Category Archives: Software

Pivot Tables and Weighted Averages

Pivot Tables are a very useful feature in Spreadsheets, they allow you to do things that might otherwise require code to iterate around on.  My mental model of them is not great though I find there is a great deal of trial and error to get them working for me.

Anyway I recently had to calculate a weighted average and found this web page:

very useful.  Essentially you need to add an extra column in your data with an intermediate step of weight*value that you can then sum in the pivot table.

Although the tutorial example there is done in Excel I actual used Libreoffice as despite the fact I now mainly fill out electronic paperwork I have clung onto my Linux box 🙂


Plotting 2D Unstructured Data Using Free Software – an update.

A while ago (ten years ago!) I wrote a post called  Plotting 2D Unstructured Data Using Free Software

I thought it might be useful to revisit that post to see how things have moved on.  Nowadays I do most of my plotting in Matplotlib – a library which has matured nicely since 2007, though I get confused quite a lot 😦

In the previous post I looked at GSharp, gri, gnuplot and matplotlib.  I will talk here about only about gnuplot and matplotlib.  Amazingly gnuplot has changed very little – the script I wrote ten years ago works without any modification and produces the same sort of output, i.e. not hugely impressive.  You might be able to get better outputs if you have more skill with gnuplot than me.


The matplot script however required modification to run.  A user called darksid3 pointed out a much better way of doing in 2010 but I think the matplotlib library has developed somewhat so the code is now very straightforward.  My script is now as follows:

Script to plot contour data using Matplotlib
import matplotlib.pyplot as plt
import numpy as np
from scipy.interpolate import griddata

# Read and assign data
data = np.genfromtxt('contourdata.dat',names=['x','y','cp0'])
x = data['x']
y = data['y']
z = data['cp0']

# Do the interpolation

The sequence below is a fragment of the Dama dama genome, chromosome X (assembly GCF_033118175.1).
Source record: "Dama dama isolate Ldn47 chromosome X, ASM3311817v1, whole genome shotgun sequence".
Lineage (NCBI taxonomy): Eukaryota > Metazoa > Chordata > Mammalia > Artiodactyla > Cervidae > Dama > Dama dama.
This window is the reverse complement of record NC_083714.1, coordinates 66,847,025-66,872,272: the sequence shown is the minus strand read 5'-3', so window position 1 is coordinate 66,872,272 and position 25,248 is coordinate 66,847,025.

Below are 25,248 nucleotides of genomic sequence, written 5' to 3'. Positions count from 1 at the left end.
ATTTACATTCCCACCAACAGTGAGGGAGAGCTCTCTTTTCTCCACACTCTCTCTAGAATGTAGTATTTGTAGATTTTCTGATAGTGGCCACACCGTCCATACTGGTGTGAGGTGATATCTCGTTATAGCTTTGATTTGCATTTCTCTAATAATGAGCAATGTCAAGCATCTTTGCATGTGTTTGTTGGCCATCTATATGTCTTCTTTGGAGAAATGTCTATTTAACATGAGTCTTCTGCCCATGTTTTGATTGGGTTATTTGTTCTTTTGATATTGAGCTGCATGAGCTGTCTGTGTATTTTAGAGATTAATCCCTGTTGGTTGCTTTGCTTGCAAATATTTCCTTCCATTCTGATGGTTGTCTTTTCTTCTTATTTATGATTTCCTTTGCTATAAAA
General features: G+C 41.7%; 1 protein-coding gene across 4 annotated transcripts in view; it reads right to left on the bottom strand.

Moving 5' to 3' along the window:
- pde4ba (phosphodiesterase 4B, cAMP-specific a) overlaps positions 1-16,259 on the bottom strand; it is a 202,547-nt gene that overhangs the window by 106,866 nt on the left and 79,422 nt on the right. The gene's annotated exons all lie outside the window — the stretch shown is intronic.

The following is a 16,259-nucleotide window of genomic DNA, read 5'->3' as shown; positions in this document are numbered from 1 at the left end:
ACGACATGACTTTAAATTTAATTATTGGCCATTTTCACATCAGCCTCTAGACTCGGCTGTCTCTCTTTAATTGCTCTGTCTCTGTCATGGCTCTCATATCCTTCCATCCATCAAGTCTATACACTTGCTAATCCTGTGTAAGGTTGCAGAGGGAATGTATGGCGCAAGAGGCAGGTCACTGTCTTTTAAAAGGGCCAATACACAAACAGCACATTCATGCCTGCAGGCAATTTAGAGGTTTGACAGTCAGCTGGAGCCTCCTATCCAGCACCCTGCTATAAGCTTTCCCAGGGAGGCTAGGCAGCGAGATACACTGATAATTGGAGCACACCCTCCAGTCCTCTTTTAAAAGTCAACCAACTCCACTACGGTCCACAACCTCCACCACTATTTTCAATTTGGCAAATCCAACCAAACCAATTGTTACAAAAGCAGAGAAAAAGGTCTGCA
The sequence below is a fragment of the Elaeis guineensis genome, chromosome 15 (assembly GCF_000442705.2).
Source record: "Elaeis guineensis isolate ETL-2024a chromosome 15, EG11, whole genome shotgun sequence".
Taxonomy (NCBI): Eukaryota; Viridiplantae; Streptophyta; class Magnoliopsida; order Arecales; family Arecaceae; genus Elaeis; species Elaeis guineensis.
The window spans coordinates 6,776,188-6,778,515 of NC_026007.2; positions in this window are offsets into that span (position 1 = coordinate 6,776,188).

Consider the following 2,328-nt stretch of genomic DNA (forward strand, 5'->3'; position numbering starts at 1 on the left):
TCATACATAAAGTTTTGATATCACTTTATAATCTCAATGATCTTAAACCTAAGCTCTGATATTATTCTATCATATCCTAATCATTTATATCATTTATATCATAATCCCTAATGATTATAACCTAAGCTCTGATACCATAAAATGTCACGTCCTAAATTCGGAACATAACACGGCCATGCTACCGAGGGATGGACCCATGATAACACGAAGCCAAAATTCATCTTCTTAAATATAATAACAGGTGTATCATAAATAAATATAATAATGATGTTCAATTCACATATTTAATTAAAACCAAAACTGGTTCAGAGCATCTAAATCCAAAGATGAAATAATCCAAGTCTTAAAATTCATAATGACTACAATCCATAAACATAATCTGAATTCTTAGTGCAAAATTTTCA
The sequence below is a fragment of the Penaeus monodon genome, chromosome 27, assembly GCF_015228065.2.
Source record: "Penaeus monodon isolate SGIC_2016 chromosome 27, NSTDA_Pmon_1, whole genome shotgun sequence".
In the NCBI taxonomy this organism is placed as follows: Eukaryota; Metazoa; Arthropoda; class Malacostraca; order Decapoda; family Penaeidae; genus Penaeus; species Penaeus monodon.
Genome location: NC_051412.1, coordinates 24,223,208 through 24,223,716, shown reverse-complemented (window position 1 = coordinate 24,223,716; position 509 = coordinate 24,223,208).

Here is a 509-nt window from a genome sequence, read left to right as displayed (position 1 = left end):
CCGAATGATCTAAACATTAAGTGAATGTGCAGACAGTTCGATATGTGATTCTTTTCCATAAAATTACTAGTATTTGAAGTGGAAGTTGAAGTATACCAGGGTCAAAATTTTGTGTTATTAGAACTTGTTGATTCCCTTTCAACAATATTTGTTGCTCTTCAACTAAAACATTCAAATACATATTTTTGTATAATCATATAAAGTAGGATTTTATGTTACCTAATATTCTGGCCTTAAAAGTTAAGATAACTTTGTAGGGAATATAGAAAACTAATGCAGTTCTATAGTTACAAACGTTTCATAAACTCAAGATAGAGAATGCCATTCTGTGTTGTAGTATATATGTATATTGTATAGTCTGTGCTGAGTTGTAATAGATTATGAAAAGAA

xi = np.linspace(x.min(), x.max(), 500)
yi = np.linspace(y.min(), y.max(), 500)
zi = griddata((x, y), z, (xi[None,:], yi[:,None]), method='cubic')

# Plot using the interpolated data
plt.xlabel("tang / [m]")
plt.ylabel("radial / [m]")
plt.title("Loss Coefficient CFD Jan 2006 - matplotlib")

You might be able to make it a bit smaller but I favour a longer, readable code over something that is very compact.  The output is pretty straightforward too:


A better reference can be found in the SciPy cookbook.

So it is nice to see things advancing in the free software world!!

Search Problems with Thunderbird

Recently I have found that Thunderbird search has been a bit annoying.  You will search the database and get results that you want, e.g. the document that Fred sent you two years ago about widgets.  You can see some details about the e-mails – a tantalising glimpse of the header and the attachments but when you click you cannot access the full e-mail.

The solution appears to Rebuild the Global Database:

Which I am doing at the moment.  Tools -> Activity Manager allows you to watch the process…..

Update: this works as intended.  I can now find my e-mails in Thunderbird.

Fixing Ubuntu 14.04 Menus after 13.10 Fiddling Around

Dear Reader,

If you had used Ubuntu 13.10 and fiddled around with the menu settings you may have found that when you upgrade to 14.04 some of the menus appear odd.  Two things I noticed:

  • In Nautilus I found that the silly icons that replaced file menus were still there after the update but were not there in a fresh install of 14.04.
  • In firefox the menus were absent no matter what menu position that you selected in All Settings -> Appearance in the System Settings.

I traced the problem (after a lot of going around in circles) to the fact that I had tweaked things in Ubuntu 13.10 and this had unintended consequences during the upgrade.

So in 13.10 I had used this web-page: (or similar) to remove the appmenu-gtk appmenu-gtk3 appmenu-qt indicator-appmenu packages.

When you search in 14.04 they have been replaced with other packages – I searched and installed these manually and solved all my problems!

A quicker solution would be re-install indicator-appmenu and this should pull in all the dependencies that you need:

sudo apt-get install indicator-appmenu

Ubuntu 13.10 Review

So in order to get mdframed working in pdflatex I decided it was time to upgrade from the trusty 12.04 to something else.  So far this has turned out to be a mistake 😦  Let’s look at the pluses and minuses of the new distribution.  The plus points:

  • mdframed works as the Tex Live installation is much more up-to-date.  This does mean I have some of the world’s most pretentious handouts now:Screenshot from 2014-01-29 00:09:12